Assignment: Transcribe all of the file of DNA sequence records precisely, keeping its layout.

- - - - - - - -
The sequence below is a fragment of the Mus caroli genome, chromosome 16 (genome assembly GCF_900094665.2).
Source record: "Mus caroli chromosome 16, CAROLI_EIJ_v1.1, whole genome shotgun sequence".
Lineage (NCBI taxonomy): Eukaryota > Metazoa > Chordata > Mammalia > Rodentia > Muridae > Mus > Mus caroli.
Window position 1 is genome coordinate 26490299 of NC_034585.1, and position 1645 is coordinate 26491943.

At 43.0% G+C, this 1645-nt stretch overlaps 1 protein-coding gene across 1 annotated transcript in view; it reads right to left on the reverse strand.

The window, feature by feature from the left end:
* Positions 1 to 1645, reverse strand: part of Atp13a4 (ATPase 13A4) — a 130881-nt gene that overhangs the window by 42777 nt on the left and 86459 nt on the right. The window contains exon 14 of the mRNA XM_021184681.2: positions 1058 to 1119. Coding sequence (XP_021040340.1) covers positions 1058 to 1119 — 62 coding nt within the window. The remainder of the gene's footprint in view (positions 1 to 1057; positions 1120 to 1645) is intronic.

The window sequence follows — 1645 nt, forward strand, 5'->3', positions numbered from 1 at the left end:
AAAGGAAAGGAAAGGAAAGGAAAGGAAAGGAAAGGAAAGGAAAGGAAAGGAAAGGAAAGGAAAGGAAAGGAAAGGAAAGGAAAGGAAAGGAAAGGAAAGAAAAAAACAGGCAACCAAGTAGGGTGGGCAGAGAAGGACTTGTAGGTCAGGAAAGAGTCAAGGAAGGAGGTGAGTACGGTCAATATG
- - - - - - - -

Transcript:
The sequence below is a fragment of the Mus caroli genome, chromosome 16 (genome assembly GCF_900094665.2).
Source record: "Mus caroli chromosome 16, CAROLI_EIJ_v1.1, whole genome shotgun sequence".
Lineage (NCBI taxonomy): Eukaryota > Metazoa > Chordata > Mammalia > Rodentia > Muridae > Mus > Mus caroli.
Window position 1 is genome coordinate 26490299 of NC_034585.1, and position 1645 is coordinate 26491943.

At 43.0% G+C, this 1645-nt stretch overlaps 1 protein-coding gene across 1 annotated transcript in view; it reads right to left on the reverse strand.

The window, feature by feature from the left end:
* Positions 1 to 1645, reverse strand: part of Atp13a4 (ATPase 13A4) — a 130881-nt gene that overhangs the window by 42777 nt on the left and 86459 nt on the right. The window contains exon 14 of the mRNA XM_021184681.2: positions 1058 to 1119. Coding sequence (XP_021040340.1) covers positions 1058 to 1119 — 62 coding nt within the window. The remainder of the gene's footprint in view (positions 1 to 1057; positions 1120 to 1645) is intronic.

The window sequence follows — 1645 nt, forward strand, 5'->3', positions numbered from 1 at the left end:
AAAGGAAAGGAAAGGAAAGGAAAGGAAAGGAAAGGAAAGGAAAGGAAAGGAAAGGAAAGGAAAGGAAAGGAAAGGAAAGGAAAGGAAAGGAAAGGAAAGAAAAAAACAGGCAACCAAGTAGGGTGGGCAGAGAAGGACTTGTAGGTCAGGAAAGAGTCAAGGAAGGAGGTGAGTACGGTCAATATG